Registration Dossier

Environmental fate & pathways

Endpoint summary

Administrative data

Description of key information

Additional information

Hydrolysis

Hydrolysis is not considered to be a relevant process determining the environmental fate of yttrium zirconium oxide. Due the limited water solubility of the substance, it is anticipated that the substance predominantly remains an insoluble mass in the environment and only to a limited extent hydrolysis processes will occur.

Biodegradation

Due to its inorganic nature, biodegradation is not a relevant process determining the environmental fate of yttrium zirconium oxide and therefore no studies need to be performed.

Bioaccumulation

Due to its limited water solubility, the substance is not expected to give rise to substantial levels of bioavailable yttrium or zirconium in the aquatic or terrestrial environment. Any bioavailable yttrium or zirconium may be taken up by organisms, however, bioaccumulation potential has been demonstrated to be limited for both elements. For zirconium, reliable data on bioaccumulation in the aquatic environment are available only for algae and cyanobacteria. The highest BCF value was 0.064 L/kg ww, indicating no potential for bioaccumulation. For yttrium, reliable data are available for aquatic plants, aquatic invertebrates, and fish. BCF/BAF values were 992.7, 27.36 to 1482.6, and 1.3 to 54 L/kg ww, respectively. As for other rare earth elements, bioaccumulation was observed to decrease when ascending the food chain. The key BAF value for fish was 4.65 L/kg ww, indicating a very low potential for bioaccumulation in the aquatic environment. For the terrestrial environment, based on available data for both zirconium and yttrium, it can be concluded that there is no potential for bioaccumulation, as all reported BSAF values were well below 1.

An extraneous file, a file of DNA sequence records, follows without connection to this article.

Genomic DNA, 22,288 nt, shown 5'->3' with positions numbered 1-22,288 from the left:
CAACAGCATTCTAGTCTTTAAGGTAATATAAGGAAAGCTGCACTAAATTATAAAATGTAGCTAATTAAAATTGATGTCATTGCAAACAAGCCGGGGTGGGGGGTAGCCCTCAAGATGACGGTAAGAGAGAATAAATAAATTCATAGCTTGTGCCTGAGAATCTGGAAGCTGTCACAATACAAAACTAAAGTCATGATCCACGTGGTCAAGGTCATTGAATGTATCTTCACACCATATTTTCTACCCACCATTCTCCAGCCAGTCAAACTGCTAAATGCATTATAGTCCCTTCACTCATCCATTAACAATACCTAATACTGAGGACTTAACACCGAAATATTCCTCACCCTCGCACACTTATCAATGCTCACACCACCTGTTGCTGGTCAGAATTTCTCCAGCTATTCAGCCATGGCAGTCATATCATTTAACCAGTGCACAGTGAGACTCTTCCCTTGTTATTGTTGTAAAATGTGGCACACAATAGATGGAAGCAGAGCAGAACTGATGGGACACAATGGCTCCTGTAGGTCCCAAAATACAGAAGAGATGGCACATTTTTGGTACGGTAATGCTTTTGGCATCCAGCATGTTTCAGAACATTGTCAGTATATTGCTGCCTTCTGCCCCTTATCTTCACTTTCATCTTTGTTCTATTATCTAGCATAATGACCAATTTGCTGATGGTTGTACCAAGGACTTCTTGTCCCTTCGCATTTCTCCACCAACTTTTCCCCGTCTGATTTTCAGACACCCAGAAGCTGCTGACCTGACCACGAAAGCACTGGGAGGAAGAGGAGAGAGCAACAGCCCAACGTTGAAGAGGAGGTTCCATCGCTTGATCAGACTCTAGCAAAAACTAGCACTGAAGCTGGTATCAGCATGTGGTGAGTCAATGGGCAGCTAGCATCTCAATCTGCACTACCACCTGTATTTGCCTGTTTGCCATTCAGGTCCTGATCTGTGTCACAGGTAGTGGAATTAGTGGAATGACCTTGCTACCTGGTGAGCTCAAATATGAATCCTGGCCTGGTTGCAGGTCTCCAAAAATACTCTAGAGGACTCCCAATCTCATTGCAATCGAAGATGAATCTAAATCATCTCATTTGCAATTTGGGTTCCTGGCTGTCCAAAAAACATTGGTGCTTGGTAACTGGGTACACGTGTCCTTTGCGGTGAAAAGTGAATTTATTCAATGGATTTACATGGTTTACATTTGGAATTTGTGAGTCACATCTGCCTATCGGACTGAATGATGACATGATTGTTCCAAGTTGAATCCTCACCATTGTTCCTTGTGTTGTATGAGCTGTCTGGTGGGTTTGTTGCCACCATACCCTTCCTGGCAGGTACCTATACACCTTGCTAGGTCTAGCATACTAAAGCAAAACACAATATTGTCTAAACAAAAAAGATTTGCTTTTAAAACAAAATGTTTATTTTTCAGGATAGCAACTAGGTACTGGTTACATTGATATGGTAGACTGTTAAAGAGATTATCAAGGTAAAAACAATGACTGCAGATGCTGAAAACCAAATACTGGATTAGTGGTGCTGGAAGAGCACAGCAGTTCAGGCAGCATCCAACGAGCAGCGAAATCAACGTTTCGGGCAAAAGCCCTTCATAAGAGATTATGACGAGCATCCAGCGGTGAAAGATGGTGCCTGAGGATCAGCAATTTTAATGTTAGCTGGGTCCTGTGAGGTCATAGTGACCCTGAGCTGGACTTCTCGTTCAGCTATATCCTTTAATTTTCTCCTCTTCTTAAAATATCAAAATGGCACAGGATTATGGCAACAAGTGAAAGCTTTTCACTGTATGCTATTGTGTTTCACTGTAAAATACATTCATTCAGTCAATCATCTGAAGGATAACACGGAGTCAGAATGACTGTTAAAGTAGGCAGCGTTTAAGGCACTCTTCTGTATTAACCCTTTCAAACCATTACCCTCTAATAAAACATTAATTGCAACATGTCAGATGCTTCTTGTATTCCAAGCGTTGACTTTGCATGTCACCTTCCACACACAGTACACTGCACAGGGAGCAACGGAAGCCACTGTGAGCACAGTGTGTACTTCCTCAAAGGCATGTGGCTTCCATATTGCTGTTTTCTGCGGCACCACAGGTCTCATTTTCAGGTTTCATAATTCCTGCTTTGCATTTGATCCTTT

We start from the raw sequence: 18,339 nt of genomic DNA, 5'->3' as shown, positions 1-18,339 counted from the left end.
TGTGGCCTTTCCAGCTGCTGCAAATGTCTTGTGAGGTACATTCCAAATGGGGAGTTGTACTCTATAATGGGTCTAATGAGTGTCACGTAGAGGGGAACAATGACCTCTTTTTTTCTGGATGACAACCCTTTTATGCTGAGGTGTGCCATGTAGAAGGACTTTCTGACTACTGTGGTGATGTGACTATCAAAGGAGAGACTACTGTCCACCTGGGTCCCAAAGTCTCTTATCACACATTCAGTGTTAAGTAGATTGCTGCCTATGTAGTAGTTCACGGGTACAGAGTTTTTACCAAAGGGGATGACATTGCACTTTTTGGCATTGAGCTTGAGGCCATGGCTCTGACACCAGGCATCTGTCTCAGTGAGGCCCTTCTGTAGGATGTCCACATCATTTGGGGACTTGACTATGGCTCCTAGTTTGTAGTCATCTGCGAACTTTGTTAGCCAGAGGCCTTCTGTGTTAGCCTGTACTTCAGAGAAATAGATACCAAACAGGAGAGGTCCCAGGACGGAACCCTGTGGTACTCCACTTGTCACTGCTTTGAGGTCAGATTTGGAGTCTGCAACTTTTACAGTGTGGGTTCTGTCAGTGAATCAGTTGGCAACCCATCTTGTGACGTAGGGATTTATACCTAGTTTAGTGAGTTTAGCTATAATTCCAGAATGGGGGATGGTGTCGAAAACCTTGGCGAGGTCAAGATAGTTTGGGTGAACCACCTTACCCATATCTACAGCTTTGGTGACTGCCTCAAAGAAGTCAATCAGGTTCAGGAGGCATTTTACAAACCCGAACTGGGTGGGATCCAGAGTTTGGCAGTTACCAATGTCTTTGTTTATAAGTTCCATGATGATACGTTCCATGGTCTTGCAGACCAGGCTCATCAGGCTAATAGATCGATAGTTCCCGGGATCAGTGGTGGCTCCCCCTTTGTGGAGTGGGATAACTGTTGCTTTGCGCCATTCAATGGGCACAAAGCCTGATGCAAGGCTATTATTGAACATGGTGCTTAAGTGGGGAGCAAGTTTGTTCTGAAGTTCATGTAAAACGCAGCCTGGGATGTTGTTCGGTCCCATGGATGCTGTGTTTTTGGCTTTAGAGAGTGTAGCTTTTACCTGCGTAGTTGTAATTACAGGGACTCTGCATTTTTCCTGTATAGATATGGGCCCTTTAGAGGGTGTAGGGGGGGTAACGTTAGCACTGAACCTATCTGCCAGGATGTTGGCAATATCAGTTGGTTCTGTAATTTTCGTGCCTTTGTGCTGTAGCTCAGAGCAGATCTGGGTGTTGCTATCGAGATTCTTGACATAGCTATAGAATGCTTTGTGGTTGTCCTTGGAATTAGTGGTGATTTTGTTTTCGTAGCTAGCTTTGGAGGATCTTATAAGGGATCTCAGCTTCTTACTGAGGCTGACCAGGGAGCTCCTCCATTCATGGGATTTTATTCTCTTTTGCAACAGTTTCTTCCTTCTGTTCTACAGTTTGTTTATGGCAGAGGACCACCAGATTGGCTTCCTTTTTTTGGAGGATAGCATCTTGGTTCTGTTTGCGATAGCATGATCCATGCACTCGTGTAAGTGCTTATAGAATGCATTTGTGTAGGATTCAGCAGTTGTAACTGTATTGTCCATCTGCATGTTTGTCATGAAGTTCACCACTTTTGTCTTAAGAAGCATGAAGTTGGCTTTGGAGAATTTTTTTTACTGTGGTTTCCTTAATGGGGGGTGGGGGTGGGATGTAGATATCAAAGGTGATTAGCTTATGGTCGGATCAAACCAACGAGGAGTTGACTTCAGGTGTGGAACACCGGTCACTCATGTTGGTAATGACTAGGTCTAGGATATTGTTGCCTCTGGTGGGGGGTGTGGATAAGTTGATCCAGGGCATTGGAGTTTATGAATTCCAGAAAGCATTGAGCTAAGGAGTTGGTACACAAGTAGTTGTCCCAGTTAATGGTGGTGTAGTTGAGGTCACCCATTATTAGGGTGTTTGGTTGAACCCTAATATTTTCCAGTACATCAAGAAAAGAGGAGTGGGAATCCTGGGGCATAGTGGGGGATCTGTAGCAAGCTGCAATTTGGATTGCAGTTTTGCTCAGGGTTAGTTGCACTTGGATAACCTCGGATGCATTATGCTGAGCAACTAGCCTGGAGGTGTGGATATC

Transport and distribution

Based on available data, both yttrium and zirconium can be concluded to strongly adsorb to particulate matter, adsorption being however somewhat less pronounced in soil compared to sediment and suspended matter. Log Kp values for zirconium were 5.0, 5.47 and 4.13 for suspended matter, sediment and soil, respectively. For yttrium, log Kp values of 4.78 and 3.59 were obtained for sediment and soil, respectively. No data were available for suspended matter. However, due to the limited water solubility of yttrium zirconium oxide, only minor amounts of yttrium and zirconium are expected to be available for adsorption processes and hence adsorption is not considered to be a major process determining the environmental fate of the substance. It is anticipated that the majority of the substance remains an insoluble mass in the environment.